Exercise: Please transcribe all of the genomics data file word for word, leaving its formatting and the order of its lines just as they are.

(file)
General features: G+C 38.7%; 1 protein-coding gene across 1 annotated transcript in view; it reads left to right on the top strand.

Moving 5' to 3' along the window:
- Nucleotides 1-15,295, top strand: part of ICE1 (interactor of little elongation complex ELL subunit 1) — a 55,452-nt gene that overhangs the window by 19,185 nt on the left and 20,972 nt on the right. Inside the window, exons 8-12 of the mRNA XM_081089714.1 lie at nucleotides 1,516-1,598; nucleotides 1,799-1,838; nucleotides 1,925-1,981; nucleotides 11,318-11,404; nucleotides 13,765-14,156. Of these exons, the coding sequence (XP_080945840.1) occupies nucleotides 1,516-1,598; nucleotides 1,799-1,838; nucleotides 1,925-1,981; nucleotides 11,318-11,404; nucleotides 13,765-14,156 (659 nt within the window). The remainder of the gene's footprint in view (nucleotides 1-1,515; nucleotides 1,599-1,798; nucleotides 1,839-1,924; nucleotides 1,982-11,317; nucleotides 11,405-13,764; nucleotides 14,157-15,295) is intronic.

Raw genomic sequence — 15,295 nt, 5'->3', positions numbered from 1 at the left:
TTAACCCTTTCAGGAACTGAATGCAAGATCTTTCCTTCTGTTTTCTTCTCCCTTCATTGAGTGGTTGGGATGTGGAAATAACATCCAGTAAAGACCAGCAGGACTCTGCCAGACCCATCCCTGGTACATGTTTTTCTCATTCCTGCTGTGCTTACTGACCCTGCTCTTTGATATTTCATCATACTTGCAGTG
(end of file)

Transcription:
General features: G+C 38.7%; 1 protein-coding gene across 1 annotated transcript in view; it reads left to right on the top strand.

Moving 5' to 3' along the window:
- Nucleotides 1-15,295, top strand: part of ICE1 (interactor of little elongation complex ELL subunit 1) — a 55,452-nt gene that overhangs the window by 19,185 nt on the left and 20,972 nt on the right. Inside the window, exons 8-12 of the mRNA XM_081089714.1 lie at nucleotides 1,516-1,598; nucleotides 1,799-1,838; nucleotides 1,925-1,981; nucleotides 11,318-11,404; nucleotides 13,765-14,156. Of these exons, the coding sequence (XP_080945840.1) occupies nucleotides 1,516-1,598; nucleotides 1,799-1,838; nucleotides 1,925-1,981; nucleotides 11,318-11,404; nucleotides 13,765-14,156 (659 nt within the window). The remainder of the gene's footprint in view (nucleotides 1-1,515; nucleotides 1,599-1,798; nucleotides 1,839-1,924; nucleotides 1,982-11,317; nucleotides 11,405-13,764; nucleotides 14,157-15,295) is intronic.

Raw genomic sequence — 15,295 nt, 5'->3', positions numbered from 1 at the left:
TTAACCCTTTCAGGAACTGAATGCAAGATCTTTCCTTCTGTTTTCTTCTCCCTTCATTGAGTGGTTGGGATGTGGAAATAACATCCAGTAAAGACCAGCAGGACTCTGCCAGACCCATCCCTGGTACATGTTTTTCTCATTCCTGCTGTGCTTACTGACCCTGCTCTTTGATATTTCATCATACTTGCAGTG